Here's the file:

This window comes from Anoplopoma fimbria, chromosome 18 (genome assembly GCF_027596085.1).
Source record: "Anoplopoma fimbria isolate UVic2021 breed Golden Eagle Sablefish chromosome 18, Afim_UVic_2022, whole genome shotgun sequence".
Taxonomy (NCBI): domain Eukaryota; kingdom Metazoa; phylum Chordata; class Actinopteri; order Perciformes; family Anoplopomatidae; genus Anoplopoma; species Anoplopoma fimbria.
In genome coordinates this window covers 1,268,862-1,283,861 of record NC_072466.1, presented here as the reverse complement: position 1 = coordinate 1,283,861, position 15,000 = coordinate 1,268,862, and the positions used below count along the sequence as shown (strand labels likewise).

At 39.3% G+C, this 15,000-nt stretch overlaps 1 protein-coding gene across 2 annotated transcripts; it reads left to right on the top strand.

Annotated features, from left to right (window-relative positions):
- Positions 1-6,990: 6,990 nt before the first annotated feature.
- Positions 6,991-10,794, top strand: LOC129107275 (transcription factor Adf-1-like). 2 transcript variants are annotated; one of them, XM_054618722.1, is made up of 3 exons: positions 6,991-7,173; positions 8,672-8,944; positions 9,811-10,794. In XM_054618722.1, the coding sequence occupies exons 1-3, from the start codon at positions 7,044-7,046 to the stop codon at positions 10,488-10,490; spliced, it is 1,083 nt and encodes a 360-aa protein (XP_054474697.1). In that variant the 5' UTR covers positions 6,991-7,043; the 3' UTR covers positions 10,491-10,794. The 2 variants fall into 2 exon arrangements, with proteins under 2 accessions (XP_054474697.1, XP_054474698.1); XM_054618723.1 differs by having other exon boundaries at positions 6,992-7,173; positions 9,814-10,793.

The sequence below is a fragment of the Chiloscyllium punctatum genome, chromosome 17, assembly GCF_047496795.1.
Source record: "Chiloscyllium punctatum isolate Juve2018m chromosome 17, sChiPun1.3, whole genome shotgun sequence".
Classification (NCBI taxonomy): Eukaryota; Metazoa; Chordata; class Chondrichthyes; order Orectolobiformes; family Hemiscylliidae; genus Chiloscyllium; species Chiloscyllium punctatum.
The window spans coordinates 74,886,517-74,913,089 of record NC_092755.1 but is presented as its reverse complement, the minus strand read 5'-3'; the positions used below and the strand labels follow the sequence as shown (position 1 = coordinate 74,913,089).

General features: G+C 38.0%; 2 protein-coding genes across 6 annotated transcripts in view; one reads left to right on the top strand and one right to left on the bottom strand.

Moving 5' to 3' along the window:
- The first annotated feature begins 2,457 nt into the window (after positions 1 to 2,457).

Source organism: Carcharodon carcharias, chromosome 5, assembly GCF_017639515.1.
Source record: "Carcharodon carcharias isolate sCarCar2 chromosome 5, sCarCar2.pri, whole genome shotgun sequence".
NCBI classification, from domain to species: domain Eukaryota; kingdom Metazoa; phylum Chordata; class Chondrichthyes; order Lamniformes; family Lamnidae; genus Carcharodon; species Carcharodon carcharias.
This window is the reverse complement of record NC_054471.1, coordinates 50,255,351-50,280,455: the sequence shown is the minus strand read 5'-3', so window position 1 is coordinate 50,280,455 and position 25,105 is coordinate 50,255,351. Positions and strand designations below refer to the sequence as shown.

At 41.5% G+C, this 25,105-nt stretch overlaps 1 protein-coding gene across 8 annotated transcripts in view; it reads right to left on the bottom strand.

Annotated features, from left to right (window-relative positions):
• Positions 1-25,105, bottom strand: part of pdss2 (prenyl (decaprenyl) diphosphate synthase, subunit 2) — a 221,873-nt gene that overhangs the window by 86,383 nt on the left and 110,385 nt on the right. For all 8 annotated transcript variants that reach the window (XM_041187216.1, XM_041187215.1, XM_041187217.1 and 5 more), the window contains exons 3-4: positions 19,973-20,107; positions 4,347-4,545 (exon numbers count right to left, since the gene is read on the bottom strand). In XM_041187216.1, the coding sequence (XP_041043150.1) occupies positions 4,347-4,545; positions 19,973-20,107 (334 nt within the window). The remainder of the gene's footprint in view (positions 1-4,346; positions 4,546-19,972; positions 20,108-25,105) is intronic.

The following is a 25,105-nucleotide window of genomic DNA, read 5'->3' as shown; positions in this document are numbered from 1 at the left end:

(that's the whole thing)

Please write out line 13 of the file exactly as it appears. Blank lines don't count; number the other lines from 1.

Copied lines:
General features: G+C 38.0%; 2 protein-coding genes across 6 annotated transcripts in view; one reads left to right on the top strand and one right to left on the bottom strand.